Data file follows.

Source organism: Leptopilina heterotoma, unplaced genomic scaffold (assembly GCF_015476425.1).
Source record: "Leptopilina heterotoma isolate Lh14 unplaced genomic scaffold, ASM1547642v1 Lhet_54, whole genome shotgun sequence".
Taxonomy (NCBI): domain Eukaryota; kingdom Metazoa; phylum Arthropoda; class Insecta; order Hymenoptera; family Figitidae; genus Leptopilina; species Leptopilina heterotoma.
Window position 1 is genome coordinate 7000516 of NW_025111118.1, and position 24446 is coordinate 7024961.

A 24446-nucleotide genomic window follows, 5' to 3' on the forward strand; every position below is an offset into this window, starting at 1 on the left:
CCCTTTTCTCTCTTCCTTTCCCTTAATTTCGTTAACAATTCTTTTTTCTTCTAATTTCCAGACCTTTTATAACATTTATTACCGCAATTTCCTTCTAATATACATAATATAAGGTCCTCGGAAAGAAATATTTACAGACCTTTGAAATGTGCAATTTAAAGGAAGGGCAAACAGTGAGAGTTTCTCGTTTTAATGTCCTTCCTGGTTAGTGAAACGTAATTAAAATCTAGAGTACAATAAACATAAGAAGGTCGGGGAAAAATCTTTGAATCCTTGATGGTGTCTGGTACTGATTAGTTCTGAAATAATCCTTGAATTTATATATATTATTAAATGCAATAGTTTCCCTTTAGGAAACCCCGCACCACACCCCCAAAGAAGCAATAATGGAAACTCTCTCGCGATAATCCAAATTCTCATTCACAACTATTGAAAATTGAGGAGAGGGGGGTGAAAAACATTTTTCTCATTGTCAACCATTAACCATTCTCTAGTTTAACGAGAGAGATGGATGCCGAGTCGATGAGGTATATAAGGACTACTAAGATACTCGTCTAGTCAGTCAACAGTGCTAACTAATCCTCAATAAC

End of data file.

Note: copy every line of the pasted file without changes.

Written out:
Source organism: Leptopilina heterotoma, unplaced genomic scaffold (assembly GCF_015476425.1).
Source record: "Leptopilina heterotoma isolate Lh14 unplaced genomic scaffold, ASM1547642v1 Lhet_54, whole genome shotgun sequence".
Taxonomy (NCBI): domain Eukaryota; kingdom Metazoa; phylum Arthropoda; class Insecta; order Hymenoptera; family Figitidae; genus Leptopilina; species Leptopilina heterotoma.
Window position 1 is genome coordinate 7000516 of NW_025111118.1, and position 24446 is coordinate 7024961.

A 24446-nucleotide genomic window follows, 5' to 3' on the forward strand; every position below is an offset into this window, starting at 1 on the left:
CCCTTTTCTCTCTTCCTTTCCCTTAATTTCGTTAACAATTCTTTTTTCTTCTAATTTCCAGACCTTTTATAACATTTATTACCGCAATTTCCTTCTAATATACATAATATAAGGTCCTCGGAAAGAAATATTTACAGACCTTTGAAATGTGCAATTTAAAGGAAGGGCAAACAGTGAGAGTTTCTCGTTTTAATGTCCTTCCTGGTTAGTGAAACGTAATTAAAATCTAGAGTACAATAAACATAAGAAGGTCGGGGAAAAATCTTTGAATCCTTGATGGTGTCTGGTACTGATTAGTTCTGAAATAATCCTTGAATTTATATATATTATTAAATGCAATAGTTTCCCTTTAGGAAACCCCGCACCACACCCCCAAAGAAGCAATAATGGAAACTCTCTCGCGATAATCCAAATTCTCATTCACAACTATTGAAAATTGAGGAGAGGGGGGTGAAAAACATTTTTCTCATTGTCAACCATTAACCATTCTCTAGTTTAACGAGAGAGATGGATGCCGAGTCGATGAGGTATATAAGGACTACTAAGATACTCGTCTAGTCAGTCAACAGTGCTAACTAATCCTCAATAAC